Pittsburgh’s Hot Shooting Overtakes Virginia

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The Virginia basketball team fell to 1-2 in ACC play to start the season.
London Perrantes led Virginia with 16 points at Pitt. ~ Mike Ingalls

For the second straight game, a Virginia basketball opponent found a way to melt the Pack-Line defense: red hot shooting.

Just four days after Florida State shot 53.3% from 3-point range in a 60-58 win, Pittsburgh copied the blueprint with 61.9% shooting from downtown in an 88-76 overtime victory. The two teams combined to make 21 of 36 3-pointers, a sizzling 58.3% mark. The Hoos’ previous 12 opponents had combined to shoot just 28.9% from behind the line.

As a result, UVA stands at 1-2 in ACC play after back-to-back losses.

”There wasn’t enough real tough stingy defense to come away with a road win in a place like this,” Cavalier coach Tony Bennett said on the Virginia Sports Radio Network. ”Every time we’d get it close or take a little lead, there was either a breakdown or they’d hit a tough shot. Don’t get me wrong, they hit some tough ones. But it’s a very balanced, very tough league.”

Pittsburgh’s Jamel Artis led the outside onslaught in the Oakland Zoo. He canned 6 of 7 3-pointers as part of a 24-point night. Cameron Johnson knocked down 4 of 5 3’s for 16 points, while Sheldon Jeter added 3 of 5 from long range for 16 points too. Jeter’s damage may have been the most crucial in the end because he made a pair of his 3-pointers in the overtime period. The first opened the scoring just 14 seconds in, while the second pushed the lead to 76-70 with 3:25 to go. Overall, the Panthers made 13 of 21 shots from outside the arc.

That early breathing room allowed Pitt to gain separation and it pushed the final margin to double digits eventually at the free throw line. The Panthers made 17 of 28 free throws in the game, compared to 2 of 5 freebies for the Hoos.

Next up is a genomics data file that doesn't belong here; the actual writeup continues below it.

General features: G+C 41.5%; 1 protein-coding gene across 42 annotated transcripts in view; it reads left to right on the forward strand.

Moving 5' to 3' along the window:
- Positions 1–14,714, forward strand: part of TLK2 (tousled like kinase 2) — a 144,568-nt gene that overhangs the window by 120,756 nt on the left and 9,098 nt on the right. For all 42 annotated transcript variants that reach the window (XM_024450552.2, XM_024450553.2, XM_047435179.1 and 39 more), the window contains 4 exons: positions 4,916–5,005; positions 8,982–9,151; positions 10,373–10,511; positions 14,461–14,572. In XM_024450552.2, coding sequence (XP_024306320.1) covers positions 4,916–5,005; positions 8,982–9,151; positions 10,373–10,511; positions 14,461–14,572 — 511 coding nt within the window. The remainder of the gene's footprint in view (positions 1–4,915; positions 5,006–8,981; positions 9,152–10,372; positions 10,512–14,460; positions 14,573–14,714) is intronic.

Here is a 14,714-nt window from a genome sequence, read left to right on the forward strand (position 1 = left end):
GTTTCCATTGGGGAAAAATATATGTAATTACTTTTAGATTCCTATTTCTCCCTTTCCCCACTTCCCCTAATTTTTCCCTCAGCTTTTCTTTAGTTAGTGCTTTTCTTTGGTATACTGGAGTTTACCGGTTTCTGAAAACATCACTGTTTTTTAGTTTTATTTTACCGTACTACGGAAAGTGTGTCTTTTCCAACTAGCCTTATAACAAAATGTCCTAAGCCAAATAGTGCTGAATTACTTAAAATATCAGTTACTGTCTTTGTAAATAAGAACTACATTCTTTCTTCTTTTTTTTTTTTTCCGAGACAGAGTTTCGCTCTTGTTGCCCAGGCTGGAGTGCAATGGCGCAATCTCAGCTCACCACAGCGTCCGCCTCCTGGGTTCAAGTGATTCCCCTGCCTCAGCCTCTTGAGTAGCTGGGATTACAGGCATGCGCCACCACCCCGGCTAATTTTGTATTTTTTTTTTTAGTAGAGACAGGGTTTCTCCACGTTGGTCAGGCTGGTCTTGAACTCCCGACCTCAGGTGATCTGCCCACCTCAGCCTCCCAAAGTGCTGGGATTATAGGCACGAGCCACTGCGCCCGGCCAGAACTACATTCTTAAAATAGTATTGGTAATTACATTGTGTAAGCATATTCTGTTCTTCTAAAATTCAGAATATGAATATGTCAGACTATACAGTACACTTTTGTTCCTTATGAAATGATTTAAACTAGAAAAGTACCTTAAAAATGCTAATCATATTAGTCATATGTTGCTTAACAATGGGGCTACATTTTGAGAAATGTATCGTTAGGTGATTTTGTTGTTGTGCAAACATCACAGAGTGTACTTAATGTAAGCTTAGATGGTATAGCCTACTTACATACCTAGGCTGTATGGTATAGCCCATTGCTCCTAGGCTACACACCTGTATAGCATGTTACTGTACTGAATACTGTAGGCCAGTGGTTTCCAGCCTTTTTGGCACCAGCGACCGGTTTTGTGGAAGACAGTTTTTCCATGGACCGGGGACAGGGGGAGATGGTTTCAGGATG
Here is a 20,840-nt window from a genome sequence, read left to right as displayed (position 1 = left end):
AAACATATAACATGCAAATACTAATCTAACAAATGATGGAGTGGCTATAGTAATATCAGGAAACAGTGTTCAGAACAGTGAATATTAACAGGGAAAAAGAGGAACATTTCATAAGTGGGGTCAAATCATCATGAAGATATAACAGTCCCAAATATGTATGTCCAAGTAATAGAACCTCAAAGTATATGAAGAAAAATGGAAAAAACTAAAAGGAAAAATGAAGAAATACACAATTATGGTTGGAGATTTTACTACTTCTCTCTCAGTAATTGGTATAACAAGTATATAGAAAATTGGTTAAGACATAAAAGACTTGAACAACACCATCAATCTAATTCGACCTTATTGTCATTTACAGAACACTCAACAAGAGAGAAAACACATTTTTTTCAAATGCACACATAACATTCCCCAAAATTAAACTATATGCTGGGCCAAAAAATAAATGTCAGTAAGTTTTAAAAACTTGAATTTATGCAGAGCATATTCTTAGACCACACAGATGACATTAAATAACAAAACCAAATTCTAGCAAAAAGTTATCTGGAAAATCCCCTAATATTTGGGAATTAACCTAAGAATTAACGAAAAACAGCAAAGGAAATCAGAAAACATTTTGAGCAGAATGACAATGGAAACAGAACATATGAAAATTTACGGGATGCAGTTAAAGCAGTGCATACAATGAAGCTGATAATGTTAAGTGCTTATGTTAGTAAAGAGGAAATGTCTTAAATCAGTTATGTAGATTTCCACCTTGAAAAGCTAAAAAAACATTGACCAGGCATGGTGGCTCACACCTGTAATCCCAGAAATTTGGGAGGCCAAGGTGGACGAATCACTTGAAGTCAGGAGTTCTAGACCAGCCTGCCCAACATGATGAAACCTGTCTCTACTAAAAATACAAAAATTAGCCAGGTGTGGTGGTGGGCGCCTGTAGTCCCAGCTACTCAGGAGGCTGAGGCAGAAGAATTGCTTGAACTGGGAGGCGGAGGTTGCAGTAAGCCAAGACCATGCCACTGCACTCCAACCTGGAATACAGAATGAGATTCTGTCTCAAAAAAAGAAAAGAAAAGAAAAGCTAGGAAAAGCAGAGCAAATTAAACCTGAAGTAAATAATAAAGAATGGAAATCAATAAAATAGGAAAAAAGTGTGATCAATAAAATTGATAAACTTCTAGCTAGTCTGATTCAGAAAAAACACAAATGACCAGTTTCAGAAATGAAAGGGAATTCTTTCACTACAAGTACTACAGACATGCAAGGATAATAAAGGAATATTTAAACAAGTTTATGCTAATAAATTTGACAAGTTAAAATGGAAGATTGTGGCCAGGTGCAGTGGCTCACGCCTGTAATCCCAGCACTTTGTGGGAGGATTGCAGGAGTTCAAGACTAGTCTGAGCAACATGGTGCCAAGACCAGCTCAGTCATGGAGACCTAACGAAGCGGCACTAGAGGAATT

Overall, the hosts picked apart the defense to the tune of 53.7% shooting. The 3-point shooting played a big part of that, but Michael Young added 19 points with a lot of it coming through moves to the post. Pitt also grabbed 12 offensive rebounds for x second chance points, which was part of a 42-24 disparity on the boards.

”They got two very good scorers,” Bennett said on the Virginia Sports Radio Network. ”Artis scored 24 and Young had 19. They certainly took advantage of some mismatches at times. We were a little loose. We didn’t have good coverage on some post traps and they made us pay. We made a valiant effort to get the game to overtime, but it’s frustrating they jumped out to a quick 9-point lead. A couple of just open rhythm shots that I felt or wished we could have contested better.”

Young’s work and the rebounding issues seemed to be related at least in part to the heavy use of four guard lineups by Virginia. With the Panthers switching screens all over the floor, it disrupted the Wahoos’ screen-heavy approach and with the hot shooting starting early – Pittsburgh led 15-8 out of the gates – the coaches wanted to try to free up the offense and spacing.

That decision paid dividends in that regard. UVA placed five players in double figures with London Perrantes leading the way with 16 points on 6-of-9 shooting. Perrantes sent the game to overtime with 2.4 seconds remaining on a pull-up 3-point shot. That marked the second straight game that Virginia made a clutch triple in the final 10 seconds only to lose in the end.

Devon Hall added career-highs of 15 points and 9 rebounds. Marial Shayok scored 14 points, Darius Thompson had 11, and Jarred Reuter ended up with 10. All three of those players came off the bench as Kyle Guy got his first career start. He finished with 2 points on 1-of-7 shooting.

Virginia shot 49.3% from the floor and 40.0% from 3-point range, but that wasn’t enough to keep up with the 3’s and free throws from Pittsburgh.

”I thought we played well in spurts, but we’ve got to find a way to play all 40 minutes,” Perrantes said on the Virginia Sports Radio Network. ”We knew obviously that their offense was their strong suit and their defense, they like to switch it so we just didn’t want to settle. We wanted to create off the bounce, get into the lane, and knock down open shots.”

Final Stats

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